Section 752 of the $1.3 trillion 2018 Omnibus creates a pilot program that will increase government payments to agricultural producers and set the stage for even higher payments in the next Farm Bill. The provision authorizes the USDA Secretary to rejigger the payment calculation in order to provide supplemental payments to producers who are upset that their income subsidy checks are lower than some of their neighbors’ who also chose county-level Agriculture Risk Coverage for the 2017 crop year.
Under the 2014 Farm Bill, agricultural businesses growing certain commodities (crops like corn, peanuts, and wheat) were given the opportunity to enroll in one of two new income entitlement programs — the Agriculture Risk Coverage (ARC) and Price Loss Coverage (PLC) programs. ARC delivers checks to individuals when the average revenue for a county falls below the average level experienced in recent years. PLC provides payments when the market price of a covered commodity is less than the government guaranteed reference price of that commodity in the farm bill. While sold to the public as cheaper alternatives to the discredited direct payments program, which cut checks from the Treasury every year no matter what, these programs are actually much more expensive than originally projected.
Despite the nearly $19 billion in cost overruns, some agricultural producers are unhappy with the amount of taxpayer dollars they receive and want even more. In calculating potential payments for a county, the USDA uses yield data as reported in the National Agricultural Statistics Survey (NASS). This is a survey sent to farming and ranching businesses asking about their actual experience, costs, harvest level, and other business information. In some counties, there are not enough responses to gain an accurate understanding of life on the ground (either because there aren’t enough producers growing that particular crop or because most farmers chose to not respond to the survey). So now there are instances of counties where the ARC payment is $0 while literally one county over payments are being made.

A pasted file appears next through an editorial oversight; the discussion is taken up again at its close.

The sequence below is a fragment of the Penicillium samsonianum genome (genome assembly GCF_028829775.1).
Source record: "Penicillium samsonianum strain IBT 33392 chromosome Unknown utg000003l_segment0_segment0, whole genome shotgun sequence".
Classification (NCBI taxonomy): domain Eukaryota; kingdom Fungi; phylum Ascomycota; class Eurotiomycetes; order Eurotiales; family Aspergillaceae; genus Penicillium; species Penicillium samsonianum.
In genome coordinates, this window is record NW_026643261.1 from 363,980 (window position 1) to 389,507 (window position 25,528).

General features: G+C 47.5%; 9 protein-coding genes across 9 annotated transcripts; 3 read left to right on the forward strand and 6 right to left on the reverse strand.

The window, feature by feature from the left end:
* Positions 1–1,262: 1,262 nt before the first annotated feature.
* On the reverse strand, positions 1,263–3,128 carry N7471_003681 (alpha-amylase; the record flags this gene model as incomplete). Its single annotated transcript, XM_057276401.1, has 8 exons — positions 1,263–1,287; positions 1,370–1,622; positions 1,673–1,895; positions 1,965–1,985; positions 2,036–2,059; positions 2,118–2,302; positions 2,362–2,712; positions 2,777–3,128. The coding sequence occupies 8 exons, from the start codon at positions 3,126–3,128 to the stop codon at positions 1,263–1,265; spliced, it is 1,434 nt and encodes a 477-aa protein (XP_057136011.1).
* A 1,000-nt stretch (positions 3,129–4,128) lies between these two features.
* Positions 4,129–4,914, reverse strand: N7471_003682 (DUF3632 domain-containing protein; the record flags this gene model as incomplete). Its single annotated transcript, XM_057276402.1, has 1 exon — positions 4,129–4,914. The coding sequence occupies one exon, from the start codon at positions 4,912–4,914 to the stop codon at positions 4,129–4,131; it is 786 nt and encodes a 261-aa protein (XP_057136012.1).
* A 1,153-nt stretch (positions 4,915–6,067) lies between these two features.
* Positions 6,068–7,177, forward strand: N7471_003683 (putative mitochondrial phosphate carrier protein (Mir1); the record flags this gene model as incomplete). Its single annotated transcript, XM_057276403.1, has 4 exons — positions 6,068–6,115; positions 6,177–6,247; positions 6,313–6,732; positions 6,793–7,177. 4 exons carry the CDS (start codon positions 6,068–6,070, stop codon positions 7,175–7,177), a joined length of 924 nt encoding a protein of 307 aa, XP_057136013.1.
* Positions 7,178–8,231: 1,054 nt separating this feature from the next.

This pilot program allows the USDA Secretary to use an “alternative” calculation in order to boost payments. The alternative calculation will use NASS data from any neighboring county. If that doesn’t produce a sufficient increase in payments, USDA can use a whole different data set, most likely yield data reported under the federally subsidized crop insurance program (crop insurance is run by the USDA’s Risk Management Agency. ARC and PLC are managed by a separate part of USDA called the Farm Service Agency.) Any alternative calculation can only increase payments; it can never be used to decrease ARC payments.
When it comes to shoveling taxpayer cash to businesses involved in agriculture, lawmakers just can’t help themselves from undertaking shenanigans like this pilot project, the pecan payout in section 731, or the cotton carveout in the previous spending bill. That’s why farm bills always cost more than promised and we’re on a path to a Trillion Dollar Farm Bill.